• Patients have also been known to experience allergic reactions if contrast material is used, infection at the insertion site, heart attack, decreased kidney function, cardiac arrest or death.

Who Should Have This Procedure?

Angioplasty may be requested for conditions that narrow or block blood vessels, interrupting blood flow. The following conditions can affect how much oxygen is delivered to the heart, brain and other organs, cause a buildup of plaque or high blood pressure:

  • Coronary artery disease
  • Atherosclerosis
  • Peripheral artery disease (PAD)
  • Carotid artery stenosis
  • Renal vascular hypertension
  • Narrowing in dialysis fistula or grafts

For patients with these conditions, angioplasty and stenting are not a cure and often require additional lifestyle changes, including medication, exercise, eating a diet low in saturated fats and quitting tobacco, in addition to specific treatment plans for diabetes, high blood pressure or high cholesterol.

While angioplasty and stenting improve blood flow through larger vessels and arteries, they are not viable treatment options for smaller blood vessels, particularly located in the kidney, legs or pelvis. As a result, treatments involving these areas may have no effect.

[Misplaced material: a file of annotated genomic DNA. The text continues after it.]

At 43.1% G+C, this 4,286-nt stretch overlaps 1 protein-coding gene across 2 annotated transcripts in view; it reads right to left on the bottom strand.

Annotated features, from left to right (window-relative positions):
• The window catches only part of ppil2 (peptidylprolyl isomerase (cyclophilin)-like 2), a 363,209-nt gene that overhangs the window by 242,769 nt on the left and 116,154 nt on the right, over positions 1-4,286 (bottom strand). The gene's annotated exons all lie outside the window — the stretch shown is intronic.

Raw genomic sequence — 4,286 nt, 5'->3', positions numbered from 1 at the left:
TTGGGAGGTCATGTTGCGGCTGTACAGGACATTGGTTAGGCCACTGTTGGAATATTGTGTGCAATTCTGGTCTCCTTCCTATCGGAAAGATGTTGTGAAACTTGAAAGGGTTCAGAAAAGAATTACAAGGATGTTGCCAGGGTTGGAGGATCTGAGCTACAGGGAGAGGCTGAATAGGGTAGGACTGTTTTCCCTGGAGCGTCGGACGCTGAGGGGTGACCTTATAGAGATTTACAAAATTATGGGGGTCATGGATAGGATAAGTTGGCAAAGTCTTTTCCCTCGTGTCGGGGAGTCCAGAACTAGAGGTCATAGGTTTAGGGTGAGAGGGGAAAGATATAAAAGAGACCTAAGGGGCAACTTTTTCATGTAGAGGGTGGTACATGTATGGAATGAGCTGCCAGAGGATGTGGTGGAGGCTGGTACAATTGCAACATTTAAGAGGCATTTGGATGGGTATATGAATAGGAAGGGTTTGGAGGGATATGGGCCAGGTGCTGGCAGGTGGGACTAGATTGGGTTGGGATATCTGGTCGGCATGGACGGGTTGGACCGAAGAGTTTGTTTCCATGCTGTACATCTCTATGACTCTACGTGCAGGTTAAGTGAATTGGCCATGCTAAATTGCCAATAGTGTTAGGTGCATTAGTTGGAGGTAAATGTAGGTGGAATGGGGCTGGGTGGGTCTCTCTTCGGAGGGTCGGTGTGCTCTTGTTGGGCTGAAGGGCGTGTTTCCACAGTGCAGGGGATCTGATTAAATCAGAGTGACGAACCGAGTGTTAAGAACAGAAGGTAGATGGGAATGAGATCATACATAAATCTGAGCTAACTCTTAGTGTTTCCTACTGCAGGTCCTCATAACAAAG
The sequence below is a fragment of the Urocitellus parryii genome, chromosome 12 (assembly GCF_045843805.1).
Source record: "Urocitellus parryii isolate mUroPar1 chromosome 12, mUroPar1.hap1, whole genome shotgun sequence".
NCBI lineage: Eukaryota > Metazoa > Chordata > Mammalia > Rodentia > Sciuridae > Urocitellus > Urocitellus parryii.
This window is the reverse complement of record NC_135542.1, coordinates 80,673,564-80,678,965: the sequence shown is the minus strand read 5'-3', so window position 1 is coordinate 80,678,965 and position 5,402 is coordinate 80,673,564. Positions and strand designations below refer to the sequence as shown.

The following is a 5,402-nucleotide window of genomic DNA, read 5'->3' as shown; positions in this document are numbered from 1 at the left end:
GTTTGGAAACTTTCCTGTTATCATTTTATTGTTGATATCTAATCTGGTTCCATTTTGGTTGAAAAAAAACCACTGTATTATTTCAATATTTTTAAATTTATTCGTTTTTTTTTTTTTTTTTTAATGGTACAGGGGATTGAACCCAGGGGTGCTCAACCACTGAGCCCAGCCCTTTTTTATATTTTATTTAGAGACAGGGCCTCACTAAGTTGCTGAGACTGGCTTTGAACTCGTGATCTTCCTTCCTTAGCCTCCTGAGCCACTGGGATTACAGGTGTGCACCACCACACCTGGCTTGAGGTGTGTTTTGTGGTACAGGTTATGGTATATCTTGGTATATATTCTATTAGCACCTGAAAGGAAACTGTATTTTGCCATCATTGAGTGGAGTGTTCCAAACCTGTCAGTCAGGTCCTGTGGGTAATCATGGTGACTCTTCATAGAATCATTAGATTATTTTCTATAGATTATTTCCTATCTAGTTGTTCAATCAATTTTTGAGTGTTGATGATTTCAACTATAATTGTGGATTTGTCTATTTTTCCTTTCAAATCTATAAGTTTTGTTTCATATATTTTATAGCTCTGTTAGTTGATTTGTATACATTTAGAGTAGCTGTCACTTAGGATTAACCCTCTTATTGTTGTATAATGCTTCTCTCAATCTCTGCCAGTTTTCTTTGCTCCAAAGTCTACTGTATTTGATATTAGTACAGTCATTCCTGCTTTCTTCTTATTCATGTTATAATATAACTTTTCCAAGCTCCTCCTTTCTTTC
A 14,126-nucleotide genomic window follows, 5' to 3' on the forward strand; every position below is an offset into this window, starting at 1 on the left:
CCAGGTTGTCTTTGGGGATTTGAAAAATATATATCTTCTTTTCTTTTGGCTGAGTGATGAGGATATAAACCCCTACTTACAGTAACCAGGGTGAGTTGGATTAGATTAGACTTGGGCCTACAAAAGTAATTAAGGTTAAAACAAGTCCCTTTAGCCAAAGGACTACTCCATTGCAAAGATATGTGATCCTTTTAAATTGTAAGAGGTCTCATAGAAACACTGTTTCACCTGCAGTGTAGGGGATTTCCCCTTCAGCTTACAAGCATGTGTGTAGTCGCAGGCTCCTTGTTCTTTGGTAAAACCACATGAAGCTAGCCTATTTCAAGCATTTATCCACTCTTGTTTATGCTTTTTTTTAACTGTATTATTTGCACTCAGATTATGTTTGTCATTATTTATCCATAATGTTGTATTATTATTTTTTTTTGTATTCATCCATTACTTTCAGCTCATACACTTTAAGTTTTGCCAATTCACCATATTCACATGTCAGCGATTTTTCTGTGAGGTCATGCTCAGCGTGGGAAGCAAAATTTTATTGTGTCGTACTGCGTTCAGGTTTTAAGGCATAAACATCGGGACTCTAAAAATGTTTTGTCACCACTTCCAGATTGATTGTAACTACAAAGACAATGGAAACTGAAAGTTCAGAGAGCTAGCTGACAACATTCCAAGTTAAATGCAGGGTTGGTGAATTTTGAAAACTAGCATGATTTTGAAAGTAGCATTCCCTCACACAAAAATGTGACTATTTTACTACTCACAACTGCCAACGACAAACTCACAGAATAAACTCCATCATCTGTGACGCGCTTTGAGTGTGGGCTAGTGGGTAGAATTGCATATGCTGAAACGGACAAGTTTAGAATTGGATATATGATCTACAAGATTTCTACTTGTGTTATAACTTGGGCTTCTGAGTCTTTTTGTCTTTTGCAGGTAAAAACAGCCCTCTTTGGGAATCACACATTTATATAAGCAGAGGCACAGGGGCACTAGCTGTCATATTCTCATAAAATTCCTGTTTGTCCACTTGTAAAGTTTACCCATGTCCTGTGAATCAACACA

Procedure Preparation

Angioplasties are minimally invasive and performed on an outpatient basis. Prior to the procedure:

  • Be sure to discuss all medications and supplements you take, as you may need to temporarily stop any NSAIDs, aspirin or blood thinners.
  • Also discuss any recent medical procedures, illnesses or conditions, including if you are or may be pregnant, as the developing fetus may be exposed to radiation.
  • Inform your doctor of any allergies, including to contrast dye, local or general anesthetic.
  • You may be asked not to eat or drink for several hours before the procedure.

On the day of the procedure, arrive in comfortable, loose-fitting clothing. As the procedure begins:

  • You will be positioned on the procedure table and connected to devices designed to monitor your heart rate, oxygen level, blood pressure and pulse. An IV to administer moderate sedation may be inserted; some patients fall asleep.
  • The area where the catheter will be inserted is first sterilized and covered with a surgical drape. Additionally, the area will be numbed with a local anesthetic before a small incision is made.
  • After a sheath is inserted into the blood vessel, the doctor inserts the catheter at the site and guides it with X-rays to the blocked vessel. Some patients report feeling pressure upon insertion.